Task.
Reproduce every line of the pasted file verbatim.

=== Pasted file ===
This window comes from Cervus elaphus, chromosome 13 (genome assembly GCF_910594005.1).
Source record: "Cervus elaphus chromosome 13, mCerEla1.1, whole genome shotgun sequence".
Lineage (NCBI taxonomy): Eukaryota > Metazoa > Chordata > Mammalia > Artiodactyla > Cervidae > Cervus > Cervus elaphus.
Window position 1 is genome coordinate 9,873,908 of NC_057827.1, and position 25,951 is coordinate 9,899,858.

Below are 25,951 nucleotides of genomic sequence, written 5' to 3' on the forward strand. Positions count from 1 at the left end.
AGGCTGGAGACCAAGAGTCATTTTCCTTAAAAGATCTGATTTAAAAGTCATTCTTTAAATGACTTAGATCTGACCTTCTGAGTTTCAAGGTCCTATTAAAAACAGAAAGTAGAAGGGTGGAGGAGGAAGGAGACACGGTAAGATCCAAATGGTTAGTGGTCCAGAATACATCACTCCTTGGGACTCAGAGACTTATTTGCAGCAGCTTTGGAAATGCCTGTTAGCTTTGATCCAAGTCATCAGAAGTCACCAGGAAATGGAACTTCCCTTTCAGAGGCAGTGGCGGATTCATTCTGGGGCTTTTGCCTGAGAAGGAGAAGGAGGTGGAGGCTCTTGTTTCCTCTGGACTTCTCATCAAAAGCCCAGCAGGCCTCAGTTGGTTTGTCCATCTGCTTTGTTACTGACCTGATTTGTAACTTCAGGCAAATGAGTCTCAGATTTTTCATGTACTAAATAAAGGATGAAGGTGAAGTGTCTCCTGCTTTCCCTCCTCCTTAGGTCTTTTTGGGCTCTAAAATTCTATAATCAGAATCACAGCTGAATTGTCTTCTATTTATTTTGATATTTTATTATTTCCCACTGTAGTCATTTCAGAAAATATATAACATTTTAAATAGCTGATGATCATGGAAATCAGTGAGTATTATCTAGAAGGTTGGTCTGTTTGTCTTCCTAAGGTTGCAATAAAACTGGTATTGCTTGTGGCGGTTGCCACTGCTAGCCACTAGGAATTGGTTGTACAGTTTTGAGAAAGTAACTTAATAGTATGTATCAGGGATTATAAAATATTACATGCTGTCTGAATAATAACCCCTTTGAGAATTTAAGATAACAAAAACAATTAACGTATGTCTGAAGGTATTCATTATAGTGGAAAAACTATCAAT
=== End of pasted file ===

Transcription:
This window comes from Cervus elaphus, chromosome 13 (genome assembly GCF_910594005.1).
Source record: "Cervus elaphus chromosome 13, mCerEla1.1, whole genome shotgun sequence".
Lineage (NCBI taxonomy): Eukaryota > Metazoa > Chordata > Mammalia > Artiodactyla > Cervidae > Cervus > Cervus elaphus.
Window position 1 is genome coordinate 9,873,908 of NC_057827.1, and position 25,951 is coordinate 9,899,858.

Below are 25,951 nucleotides of genomic sequence, written 5' to 3' on the forward strand. Positions count from 1 at the left end.
AGGCTGGAGACCAAGAGTCATTTTCCTTAAAAGATCTGATTTAAAAGTCATTCTTTAAATGACTTAGATCTGACCTTCTGAGTTTCAAGGTCCTATTAAAAACAGAAAGTAGAAGGGTGGAGGAGGAAGGAGACACGGTAAGATCCAAATGGTTAGTGGTCCAGAATACATCACTCCTTGGGACTCAGAGACTTATTTGCAGCAGCTTTGGAAATGCCTGTTAGCTTTGATCCAAGTCATCAGAAGTCACCAGGAAATGGAACTTCCCTTTCAGAGGCAGTGGCGGATTCATTCTGGGGCTTTTGCCTGAGAAGGAGAAGGAGGTGGAGGCTCTTGTTTCCTCTGGACTTCTCATCAAAAGCCCAGCAGGCCTCAGTTGGTTTGTCCATCTGCTTTGTTACTGACCTGATTTGTAACTTCAGGCAAATGAGTCTCAGATTTTTCATGTACTAAATAAAGGATGAAGGTGAAGTGTCTCCTGCTTTCCCTCCTCCTTAGGTCTTTTTGGGCTCTAAAATTCTATAATCAGAATCACAGCTGAATTGTCTTCTATTTATTTTGATATTTTATTATTTCCCACTGTAGTCATTTCAGAAAATATATAACATTTTAAATAGCTGATGATCATGGAAATCAGTGAGTATTATCTAGAAGGTTGGTCTGTTTGTCTTCCTAAGGTTGCAATAAAACTGGTATTGCTTGTGGCGGTTGCCACTGCTAGCCACTAGGAATTGGTTGTACAGTTTTGAGAAAGTAACTTAATAGTATGTATCAGGGATTATAAAATATTACATGCTGTCTGAATAATAACCCCTTTGAGAATTTAAGATAACAAAAACAATTAACGTATGTCTGAAGGTATTCATTATAGTGGAAAAACTATCAAT